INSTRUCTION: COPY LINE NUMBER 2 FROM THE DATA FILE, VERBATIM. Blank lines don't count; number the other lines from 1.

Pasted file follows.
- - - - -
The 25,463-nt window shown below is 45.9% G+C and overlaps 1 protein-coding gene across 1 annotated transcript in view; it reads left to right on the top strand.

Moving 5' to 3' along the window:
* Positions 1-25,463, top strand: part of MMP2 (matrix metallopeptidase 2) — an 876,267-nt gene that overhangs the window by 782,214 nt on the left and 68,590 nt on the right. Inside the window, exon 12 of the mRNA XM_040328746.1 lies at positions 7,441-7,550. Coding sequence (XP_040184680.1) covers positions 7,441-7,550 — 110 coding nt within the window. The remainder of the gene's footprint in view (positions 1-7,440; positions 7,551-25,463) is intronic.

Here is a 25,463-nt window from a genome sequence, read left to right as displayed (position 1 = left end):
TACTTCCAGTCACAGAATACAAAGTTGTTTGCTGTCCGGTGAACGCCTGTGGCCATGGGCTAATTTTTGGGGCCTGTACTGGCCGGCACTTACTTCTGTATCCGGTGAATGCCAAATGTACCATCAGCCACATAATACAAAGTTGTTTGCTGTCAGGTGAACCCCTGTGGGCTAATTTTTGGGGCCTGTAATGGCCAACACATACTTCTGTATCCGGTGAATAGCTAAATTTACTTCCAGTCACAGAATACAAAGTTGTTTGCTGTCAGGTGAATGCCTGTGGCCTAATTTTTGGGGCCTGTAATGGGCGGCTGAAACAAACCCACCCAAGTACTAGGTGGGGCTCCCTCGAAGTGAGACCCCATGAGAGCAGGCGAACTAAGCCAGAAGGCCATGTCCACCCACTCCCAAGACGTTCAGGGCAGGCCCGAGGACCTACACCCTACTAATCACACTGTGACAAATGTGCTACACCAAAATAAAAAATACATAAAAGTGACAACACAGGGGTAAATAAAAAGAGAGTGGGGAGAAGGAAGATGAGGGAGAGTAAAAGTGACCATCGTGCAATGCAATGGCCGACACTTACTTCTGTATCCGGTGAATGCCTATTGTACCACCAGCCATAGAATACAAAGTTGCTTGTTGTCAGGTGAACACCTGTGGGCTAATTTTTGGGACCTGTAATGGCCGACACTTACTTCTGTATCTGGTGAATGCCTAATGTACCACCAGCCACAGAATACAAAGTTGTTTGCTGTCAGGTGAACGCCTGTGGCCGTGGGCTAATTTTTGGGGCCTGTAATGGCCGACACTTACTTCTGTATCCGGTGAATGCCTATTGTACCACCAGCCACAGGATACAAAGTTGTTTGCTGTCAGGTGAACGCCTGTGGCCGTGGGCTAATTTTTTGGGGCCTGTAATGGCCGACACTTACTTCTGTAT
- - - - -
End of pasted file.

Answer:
Moving 5' to 3' along the window: